The Rise and Fall of D.O.D.O – Neal Stephenson and Nicole Galland

Neal Stephenson is one of those writers I find a bit, well, I think variable is the word I’m looking for. I loved Cryptonomicon, the Baroque Cycle was wonderful (though I’ve never managed to put enough coherent thoughts together to write about it), but I struggled to finish Reamde, and others I’ve struggled to start.

But this is something different – for a start, it’s yer gold old-fashioned epistolary novel[1] – told largely through a document written in 1851 by marooned time traveller Melisande Stokes (Mel), backed up by official documents, memos and diaries. It’s largely a “how I got here” story, related with wit, fun and a fair dose of silliness. And it’s great fun.

The initial problem is that magic (actual magic, done by witches[2]) stopped working in 1851, and various people would like to make it work again, principally the US Government and other, unspecified nations. And so, people are recruited – initially into something that looks like a tech start-up, but is actually a covert agency. And thanks to the use of a device that I’m going to call Schrödinger’s Catbox, because that’s the kind of thing I say, and I was mildly disappointed that the characters didn’t, magic is indeed done. The kind of magic is Sending –  a witch can send a person (and just the person, no equipment, clothes, dental fillings…) to another point in time and space, requiring another witch to return them, so it’s important to be very careful where and when you get sent.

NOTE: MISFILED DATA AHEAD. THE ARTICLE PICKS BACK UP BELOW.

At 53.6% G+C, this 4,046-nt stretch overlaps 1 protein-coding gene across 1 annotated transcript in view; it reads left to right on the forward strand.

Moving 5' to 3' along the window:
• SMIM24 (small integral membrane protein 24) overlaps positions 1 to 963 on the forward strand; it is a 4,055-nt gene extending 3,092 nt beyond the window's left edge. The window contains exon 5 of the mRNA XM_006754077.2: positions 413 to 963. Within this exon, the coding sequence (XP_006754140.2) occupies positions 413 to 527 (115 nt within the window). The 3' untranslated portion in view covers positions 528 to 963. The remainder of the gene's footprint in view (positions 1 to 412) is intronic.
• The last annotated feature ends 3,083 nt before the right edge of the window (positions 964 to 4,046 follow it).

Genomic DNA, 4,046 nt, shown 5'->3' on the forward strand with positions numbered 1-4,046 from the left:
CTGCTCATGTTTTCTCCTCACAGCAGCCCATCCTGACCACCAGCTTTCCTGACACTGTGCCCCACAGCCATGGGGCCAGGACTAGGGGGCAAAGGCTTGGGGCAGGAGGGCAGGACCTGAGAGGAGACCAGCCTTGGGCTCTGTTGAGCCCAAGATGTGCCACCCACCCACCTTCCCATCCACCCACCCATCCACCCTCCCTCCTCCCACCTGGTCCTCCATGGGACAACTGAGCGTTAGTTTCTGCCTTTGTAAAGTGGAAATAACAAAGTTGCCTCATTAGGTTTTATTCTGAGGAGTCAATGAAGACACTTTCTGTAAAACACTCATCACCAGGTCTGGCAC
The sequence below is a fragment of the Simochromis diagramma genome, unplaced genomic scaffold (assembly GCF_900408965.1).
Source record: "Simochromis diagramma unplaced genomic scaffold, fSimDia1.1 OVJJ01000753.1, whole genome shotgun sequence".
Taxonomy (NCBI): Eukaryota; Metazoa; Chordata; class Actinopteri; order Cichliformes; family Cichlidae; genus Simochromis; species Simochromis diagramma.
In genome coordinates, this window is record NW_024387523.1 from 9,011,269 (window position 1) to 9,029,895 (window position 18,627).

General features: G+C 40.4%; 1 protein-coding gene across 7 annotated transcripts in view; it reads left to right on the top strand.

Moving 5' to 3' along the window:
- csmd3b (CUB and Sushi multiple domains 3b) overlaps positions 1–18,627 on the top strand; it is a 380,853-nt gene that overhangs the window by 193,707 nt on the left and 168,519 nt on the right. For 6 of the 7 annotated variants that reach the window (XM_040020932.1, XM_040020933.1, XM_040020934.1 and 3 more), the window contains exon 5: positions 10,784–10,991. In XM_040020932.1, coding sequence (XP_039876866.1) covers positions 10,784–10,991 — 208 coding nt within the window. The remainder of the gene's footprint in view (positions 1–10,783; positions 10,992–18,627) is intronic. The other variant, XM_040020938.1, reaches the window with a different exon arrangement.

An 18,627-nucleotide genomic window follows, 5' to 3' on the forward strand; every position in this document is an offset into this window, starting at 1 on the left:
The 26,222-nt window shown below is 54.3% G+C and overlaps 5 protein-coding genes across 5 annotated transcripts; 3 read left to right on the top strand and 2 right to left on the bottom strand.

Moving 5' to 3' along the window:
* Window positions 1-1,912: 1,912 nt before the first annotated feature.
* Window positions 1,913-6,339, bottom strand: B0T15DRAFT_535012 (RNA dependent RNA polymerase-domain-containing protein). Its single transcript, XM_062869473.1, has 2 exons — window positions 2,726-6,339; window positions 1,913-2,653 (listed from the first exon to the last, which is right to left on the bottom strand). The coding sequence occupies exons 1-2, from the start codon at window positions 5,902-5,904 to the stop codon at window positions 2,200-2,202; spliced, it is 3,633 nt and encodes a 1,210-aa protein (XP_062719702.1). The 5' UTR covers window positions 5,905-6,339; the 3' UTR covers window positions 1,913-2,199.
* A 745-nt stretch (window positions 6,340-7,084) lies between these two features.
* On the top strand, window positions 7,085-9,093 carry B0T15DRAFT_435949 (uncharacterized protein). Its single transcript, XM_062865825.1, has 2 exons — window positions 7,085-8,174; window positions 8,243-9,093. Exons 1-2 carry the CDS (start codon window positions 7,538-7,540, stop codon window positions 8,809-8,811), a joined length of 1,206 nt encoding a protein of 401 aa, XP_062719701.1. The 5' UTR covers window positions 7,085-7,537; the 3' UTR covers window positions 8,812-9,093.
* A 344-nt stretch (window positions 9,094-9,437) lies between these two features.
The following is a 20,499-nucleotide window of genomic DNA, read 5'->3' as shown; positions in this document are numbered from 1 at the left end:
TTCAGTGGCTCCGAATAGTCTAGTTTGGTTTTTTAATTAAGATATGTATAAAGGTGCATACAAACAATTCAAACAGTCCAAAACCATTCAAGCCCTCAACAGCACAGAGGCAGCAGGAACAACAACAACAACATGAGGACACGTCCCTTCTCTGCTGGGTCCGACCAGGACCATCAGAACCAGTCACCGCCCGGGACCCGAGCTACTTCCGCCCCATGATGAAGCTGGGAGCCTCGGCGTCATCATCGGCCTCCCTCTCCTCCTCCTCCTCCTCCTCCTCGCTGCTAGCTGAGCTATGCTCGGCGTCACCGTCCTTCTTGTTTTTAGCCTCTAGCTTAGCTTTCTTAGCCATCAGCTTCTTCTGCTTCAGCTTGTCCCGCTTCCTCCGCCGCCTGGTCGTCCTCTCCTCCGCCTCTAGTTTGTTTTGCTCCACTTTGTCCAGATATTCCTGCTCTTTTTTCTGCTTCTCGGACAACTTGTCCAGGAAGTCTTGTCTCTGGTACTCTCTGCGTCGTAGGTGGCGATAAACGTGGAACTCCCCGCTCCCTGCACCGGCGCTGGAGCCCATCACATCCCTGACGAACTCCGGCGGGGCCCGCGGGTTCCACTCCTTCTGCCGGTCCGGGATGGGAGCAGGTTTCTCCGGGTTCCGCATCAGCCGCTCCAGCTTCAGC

Much fun follows, as attempts are made to manipulate history, and it turns out that not only are there are, as you might expect, multiple possible branches of time in the future relative to any point, but there are also multiple pasts, so it’s necessary to go back multiple times to influence anything.

As the organisation grows, and things become more complicated, things go Horribly Wrong, which readers will have expected, what with Mel being trapped in the apparently post-magic 1851 with no way back.

Fro a long book, it’s a fast, page-turning read, which is set up nicely for a sequel, or indeed a series, which I’d be happy to see.

Good stuff, recommended.

[1] Now there’s an expression you don’t see me use a lot
[2] You may think this is a load of warlocks, but bear with me

 

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